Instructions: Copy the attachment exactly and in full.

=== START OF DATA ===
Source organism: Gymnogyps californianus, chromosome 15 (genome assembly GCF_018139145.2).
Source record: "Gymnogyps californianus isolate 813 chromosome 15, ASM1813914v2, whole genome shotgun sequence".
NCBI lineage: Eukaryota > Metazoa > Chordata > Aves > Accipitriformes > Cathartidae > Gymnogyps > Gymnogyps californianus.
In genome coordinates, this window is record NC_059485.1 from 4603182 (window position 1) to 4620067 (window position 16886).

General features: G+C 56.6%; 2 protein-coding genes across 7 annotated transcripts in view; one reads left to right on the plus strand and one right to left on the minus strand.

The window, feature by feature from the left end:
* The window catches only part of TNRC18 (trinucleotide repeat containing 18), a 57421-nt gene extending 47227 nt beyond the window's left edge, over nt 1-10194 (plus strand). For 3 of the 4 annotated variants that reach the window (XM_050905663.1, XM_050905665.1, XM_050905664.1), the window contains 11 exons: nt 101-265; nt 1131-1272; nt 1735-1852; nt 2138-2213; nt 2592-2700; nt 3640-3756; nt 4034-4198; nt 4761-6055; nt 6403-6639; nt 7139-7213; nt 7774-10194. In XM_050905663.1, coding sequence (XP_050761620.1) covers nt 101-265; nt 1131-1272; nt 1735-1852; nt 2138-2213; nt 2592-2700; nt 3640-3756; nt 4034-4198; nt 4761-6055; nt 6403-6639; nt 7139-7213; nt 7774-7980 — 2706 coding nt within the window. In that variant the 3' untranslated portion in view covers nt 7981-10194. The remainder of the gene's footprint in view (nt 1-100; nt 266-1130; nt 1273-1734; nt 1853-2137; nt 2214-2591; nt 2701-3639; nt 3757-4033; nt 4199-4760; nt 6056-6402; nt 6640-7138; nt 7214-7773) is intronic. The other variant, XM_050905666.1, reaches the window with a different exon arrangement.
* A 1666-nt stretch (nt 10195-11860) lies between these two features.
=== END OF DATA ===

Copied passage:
Source organism: Gymnogyps californianus, chromosome 15 (genome assembly GCF_018139145.2).
Source record: "Gymnogyps californianus isolate 813 chromosome 15, ASM1813914v2, whole genome shotgun sequence".
NCBI lineage: Eukaryota > Metazoa > Chordata > Aves > Accipitriformes > Cathartidae > Gymnogyps > Gymnogyps californianus.
In genome coordinates, this window is record NC_059485.1 from 4603182 (window position 1) to 4620067 (window position 16886).

General features: G+C 56.6%; 2 protein-coding genes across 7 annotated transcripts in view; one reads left to right on the plus strand and one right to left on the minus strand.

The window, feature by feature from the left end:
* The window catches only part of TNRC18 (trinucleotide repeat containing 18), a 57421-nt gene extending 47227 nt beyond the window's left edge, over nt 1-10194 (plus strand). For 3 of the 4 annotated variants that reach the window (XM_050905663.1, XM_050905665.1, XM_050905664.1), the window contains 11 exons: nt 101-265; nt 1131-1272; nt 1735-1852; nt 2138-2213; nt 2592-2700; nt 3640-3756; nt 4034-4198; nt 4761-6055; nt 6403-6639; nt 7139-7213; nt 7774-10194. In XM_050905663.1, coding sequence (XP_050761620.1) covers nt 101-265; nt 1131-1272; nt 1735-1852; nt 2138-2213; nt 2592-2700; nt 3640-3756; nt 4034-4198; nt 4761-6055; nt 6403-6639; nt 7139-7213; nt 7774-7980 — 2706 coding nt within the window. In that variant the 3' untranslated portion in view covers nt 7981-10194. The remainder of the gene's footprint in view (nt 1-100; nt 266-1130; nt 1273-1734; nt 1853-2137; nt 2214-2591; nt 2701-3639; nt 3757-4033; nt 4199-4760; nt 6056-6402; nt 6640-7138; nt 7214-7773) is intronic. The other variant, XM_050905666.1, reaches the window with a different exon arrangement.
* A 1666-nt stretch (nt 10195-11860) lies between these two features.